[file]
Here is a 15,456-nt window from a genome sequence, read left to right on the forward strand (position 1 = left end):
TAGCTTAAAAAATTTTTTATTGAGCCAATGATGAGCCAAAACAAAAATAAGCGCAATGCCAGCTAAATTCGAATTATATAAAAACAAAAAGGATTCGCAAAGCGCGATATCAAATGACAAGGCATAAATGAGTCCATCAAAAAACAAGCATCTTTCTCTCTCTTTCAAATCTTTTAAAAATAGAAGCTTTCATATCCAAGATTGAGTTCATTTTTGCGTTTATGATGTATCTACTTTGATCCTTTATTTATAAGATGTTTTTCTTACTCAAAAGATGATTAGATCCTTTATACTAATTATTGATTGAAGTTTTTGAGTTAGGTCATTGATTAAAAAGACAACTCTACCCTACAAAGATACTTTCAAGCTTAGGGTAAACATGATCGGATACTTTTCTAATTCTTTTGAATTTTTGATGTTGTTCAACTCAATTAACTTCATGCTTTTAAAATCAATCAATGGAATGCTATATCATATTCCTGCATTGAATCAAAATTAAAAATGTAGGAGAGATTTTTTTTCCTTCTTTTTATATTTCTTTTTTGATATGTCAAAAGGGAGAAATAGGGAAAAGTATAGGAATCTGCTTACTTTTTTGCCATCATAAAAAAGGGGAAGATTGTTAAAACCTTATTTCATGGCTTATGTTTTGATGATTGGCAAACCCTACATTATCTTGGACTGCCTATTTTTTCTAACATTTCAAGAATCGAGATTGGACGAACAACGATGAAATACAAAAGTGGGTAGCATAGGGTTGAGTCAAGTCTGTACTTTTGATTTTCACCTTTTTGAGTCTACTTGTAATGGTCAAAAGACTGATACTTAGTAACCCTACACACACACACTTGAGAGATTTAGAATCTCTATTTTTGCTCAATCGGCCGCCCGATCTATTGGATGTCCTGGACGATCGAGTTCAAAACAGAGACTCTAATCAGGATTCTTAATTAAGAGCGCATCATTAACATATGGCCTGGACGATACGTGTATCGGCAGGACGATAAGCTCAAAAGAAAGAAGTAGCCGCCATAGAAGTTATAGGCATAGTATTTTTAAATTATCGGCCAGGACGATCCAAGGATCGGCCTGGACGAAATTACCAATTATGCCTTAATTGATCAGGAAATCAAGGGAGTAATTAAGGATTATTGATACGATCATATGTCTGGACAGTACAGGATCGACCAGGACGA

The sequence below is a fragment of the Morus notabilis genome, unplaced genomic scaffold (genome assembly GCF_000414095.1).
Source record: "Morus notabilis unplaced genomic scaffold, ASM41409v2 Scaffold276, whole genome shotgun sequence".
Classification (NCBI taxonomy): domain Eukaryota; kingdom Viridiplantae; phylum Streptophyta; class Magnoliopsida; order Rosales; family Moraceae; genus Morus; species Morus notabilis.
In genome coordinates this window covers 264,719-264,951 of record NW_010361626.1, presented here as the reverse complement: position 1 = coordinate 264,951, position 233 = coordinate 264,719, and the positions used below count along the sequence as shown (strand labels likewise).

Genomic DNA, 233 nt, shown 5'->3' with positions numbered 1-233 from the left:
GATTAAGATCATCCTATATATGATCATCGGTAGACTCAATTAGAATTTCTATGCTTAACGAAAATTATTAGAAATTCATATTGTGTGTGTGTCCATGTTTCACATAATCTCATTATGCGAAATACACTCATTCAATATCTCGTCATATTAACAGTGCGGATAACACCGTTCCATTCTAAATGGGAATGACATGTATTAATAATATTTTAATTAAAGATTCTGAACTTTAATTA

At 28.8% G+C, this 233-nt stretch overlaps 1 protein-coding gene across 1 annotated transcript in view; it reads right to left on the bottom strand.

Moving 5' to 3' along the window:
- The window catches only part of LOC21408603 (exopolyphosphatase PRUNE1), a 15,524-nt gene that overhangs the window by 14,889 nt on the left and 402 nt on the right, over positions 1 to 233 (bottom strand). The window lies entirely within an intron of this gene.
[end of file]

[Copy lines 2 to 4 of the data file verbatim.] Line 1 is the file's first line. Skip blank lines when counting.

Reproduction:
TAGCTTAAAAAATTTTTTATTGAGCCAATGATGAGCCAAAACAAAAATAAGCGCAATGCCAGCTAAATTCGAATTATATAAAAACAAAAAGGATTCGCAAAGCGCGATATCAAATGACAAGGCATAAATGAGTCCATCAAAAAACAAGCATCTTTCTCTCTCTTTCAAATCTTTTAAAAATAGAAGCTTTCATATCCAAGATTGAGTTCATTTTTGCGTTTATGATGTATCTACTTTGATCCTTTATTTATAAGATGTTTTTCTTACTCAAAAGATGATTAGATCCTTTATACTAATTATTGATTGAAGTTTTTGAGTTAGGTCATTGATTAAAAAGACAACTCTACCCTACAAAGATACTTTCAAGCTTAGGGTAAACATGATCGGATACTTTTCTAATTCTTTTGAATTTTTGATGTTGTTCAACTCAATTAACTTCATGCTTTTAAAATCAATCAATGGAATGCTATATCATATTCCTGCATTGAATCAAAATTAAAAATGTAGGAGAGATTTTTTTTCCTTCTTTTTATATTTCTTTTTTGATATGTCAAAAGGGAGAAATAGGGAAAAGTATAGGAATCTGCTTACTTTTTTGCCATCATAAAAAAGGGGAAGATTGTTAAAACCTTATTTCATGGCTTATGTTTTGATGATTGGCAAACCCTACATTATCTTGGACTGCCTATTTTTTCTAACATTTCAAGAATCGAGATTGGACGAACAACGATGAAATACAAAAGTGGGTAGCATAGGGTTGAGTCAAGTCTGTACTTTTGATTTTCACCTTTTTGAGTCTACTTGTAATGGTCAAAAGACTGATACTTAGTAACCCTACACACACACACTTGAGAGATTTAGAATCTCTATTTTTGCTCAATCGGCCGCCCGATCTATTGGATGTCCTGGACGATCGAGTTCAAAACAGAGACTCTAATCAGGATTCTTAATTAAGAGCGCATCATTAACATATGGCCTGGACGATACGTGTATCGGCAGGACGATAAGCTCAAAAGAAAGAAGTAGCCGCCATAGAAGTTATAGGCATAGTATTTTTAAATTATCGGCCAGGACGATCCAAGGATCGGCCTGGACGAAATTACCAATTATGCCTTAATTGATCAGGAAATCAAGGGAGTAATTAAGGATTATTGATACGATCATATGTCTGGACAGTACAGGATCGACCAGGACGA

The sequence below is a fragment of the Morus notabilis genome, unplaced genomic scaffold (genome assembly GCF_000414095.1).
Source record: "Morus notabilis unplaced genomic scaffold, ASM41409v2 Scaffold276, whole genome shotgun sequence".